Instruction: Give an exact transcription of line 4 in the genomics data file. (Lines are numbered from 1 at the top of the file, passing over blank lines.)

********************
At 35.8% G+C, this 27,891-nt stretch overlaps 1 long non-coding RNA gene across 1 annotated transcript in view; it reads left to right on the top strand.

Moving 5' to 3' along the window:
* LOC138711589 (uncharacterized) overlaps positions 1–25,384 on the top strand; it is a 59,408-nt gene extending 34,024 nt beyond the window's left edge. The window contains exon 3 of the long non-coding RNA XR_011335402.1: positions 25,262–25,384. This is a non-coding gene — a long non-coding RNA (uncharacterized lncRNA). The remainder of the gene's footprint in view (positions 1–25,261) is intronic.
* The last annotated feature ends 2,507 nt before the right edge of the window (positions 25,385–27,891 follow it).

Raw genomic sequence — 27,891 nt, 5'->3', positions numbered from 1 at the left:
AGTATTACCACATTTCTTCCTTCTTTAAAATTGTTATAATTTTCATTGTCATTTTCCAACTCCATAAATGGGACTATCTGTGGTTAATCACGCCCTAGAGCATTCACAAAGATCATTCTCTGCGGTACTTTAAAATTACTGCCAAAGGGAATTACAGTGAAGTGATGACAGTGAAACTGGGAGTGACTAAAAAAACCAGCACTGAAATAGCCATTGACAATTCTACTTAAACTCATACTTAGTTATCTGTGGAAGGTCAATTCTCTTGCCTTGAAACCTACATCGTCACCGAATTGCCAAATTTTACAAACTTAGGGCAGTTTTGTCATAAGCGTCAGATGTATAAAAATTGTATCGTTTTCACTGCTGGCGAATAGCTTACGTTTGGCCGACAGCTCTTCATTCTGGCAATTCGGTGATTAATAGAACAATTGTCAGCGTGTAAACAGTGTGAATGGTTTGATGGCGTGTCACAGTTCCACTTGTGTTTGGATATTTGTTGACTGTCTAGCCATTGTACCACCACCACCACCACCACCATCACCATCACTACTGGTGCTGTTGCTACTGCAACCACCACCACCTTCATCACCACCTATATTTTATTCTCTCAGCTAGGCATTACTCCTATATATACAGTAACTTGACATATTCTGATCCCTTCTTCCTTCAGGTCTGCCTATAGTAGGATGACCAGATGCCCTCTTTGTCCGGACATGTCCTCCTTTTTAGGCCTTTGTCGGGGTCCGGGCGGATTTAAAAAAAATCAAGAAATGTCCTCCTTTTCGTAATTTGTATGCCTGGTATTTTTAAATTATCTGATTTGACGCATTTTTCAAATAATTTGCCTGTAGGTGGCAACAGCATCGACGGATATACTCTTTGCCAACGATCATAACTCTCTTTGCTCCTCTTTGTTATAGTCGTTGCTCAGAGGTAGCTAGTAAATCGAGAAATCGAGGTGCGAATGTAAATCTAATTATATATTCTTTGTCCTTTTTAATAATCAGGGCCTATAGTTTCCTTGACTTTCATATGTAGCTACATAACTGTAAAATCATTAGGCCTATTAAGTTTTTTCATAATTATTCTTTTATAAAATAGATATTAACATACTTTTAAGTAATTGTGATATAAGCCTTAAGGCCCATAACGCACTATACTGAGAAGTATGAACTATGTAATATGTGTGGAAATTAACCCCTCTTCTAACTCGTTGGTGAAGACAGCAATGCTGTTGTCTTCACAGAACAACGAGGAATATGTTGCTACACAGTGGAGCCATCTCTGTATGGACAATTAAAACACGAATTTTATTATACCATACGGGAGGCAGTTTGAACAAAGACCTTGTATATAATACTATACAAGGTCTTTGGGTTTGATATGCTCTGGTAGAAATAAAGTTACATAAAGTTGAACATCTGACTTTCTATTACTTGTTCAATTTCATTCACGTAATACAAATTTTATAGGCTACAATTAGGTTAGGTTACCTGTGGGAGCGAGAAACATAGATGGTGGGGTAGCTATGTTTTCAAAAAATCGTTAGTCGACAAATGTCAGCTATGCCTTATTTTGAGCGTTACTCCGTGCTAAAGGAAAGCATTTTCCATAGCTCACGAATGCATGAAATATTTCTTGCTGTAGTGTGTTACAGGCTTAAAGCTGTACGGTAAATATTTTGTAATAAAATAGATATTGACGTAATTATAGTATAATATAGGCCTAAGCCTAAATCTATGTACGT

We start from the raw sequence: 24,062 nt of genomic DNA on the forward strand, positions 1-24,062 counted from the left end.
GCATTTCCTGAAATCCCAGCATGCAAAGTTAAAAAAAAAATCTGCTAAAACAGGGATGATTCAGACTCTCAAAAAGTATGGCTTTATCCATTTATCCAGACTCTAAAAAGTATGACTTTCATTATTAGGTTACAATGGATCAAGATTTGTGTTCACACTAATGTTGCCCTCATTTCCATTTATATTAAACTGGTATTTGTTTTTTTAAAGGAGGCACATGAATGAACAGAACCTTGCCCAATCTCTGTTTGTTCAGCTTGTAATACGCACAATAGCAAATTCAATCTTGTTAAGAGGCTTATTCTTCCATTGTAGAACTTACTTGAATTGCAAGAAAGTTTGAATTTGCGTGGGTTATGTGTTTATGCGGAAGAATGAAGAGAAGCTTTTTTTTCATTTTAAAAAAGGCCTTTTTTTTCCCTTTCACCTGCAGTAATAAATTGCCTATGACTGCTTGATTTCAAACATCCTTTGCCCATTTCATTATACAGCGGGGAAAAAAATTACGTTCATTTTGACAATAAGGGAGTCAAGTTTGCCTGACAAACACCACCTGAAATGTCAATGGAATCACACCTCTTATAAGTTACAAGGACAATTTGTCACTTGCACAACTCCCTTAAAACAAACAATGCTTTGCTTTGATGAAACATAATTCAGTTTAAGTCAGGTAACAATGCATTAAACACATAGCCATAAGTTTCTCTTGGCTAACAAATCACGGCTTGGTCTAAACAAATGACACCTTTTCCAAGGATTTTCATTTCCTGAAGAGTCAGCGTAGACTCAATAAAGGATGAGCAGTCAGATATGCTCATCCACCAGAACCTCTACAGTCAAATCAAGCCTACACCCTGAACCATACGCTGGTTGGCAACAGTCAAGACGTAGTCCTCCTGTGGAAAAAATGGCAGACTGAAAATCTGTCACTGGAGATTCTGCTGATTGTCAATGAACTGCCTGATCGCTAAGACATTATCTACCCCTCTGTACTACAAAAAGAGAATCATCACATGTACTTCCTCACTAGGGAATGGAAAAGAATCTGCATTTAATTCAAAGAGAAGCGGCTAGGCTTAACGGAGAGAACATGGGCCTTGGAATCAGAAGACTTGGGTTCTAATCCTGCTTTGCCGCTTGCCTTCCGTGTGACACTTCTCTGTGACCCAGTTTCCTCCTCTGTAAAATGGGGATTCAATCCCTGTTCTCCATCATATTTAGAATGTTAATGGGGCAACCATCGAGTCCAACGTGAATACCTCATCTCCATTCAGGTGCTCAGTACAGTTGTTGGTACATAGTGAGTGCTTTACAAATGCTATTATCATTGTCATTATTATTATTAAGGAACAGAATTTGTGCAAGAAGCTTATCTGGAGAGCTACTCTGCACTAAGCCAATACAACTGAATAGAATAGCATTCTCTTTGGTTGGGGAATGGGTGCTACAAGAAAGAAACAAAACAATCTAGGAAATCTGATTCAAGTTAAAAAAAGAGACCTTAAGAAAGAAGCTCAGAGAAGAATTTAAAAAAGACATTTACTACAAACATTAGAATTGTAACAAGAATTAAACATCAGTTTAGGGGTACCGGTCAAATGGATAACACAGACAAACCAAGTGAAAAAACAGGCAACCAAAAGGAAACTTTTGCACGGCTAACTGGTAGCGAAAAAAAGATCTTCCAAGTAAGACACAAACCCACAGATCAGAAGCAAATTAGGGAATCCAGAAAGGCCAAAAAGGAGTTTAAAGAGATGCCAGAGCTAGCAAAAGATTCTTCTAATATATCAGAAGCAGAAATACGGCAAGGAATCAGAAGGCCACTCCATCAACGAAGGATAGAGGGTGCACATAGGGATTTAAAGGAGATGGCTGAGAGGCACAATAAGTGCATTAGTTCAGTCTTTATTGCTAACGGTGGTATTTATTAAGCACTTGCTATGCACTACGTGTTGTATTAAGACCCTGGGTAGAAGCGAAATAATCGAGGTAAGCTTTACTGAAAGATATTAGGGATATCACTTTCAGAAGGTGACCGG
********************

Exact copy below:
* The last annotated feature ends 2,507 nt before the right edge of the window (positions 25,385–27,891 follow it).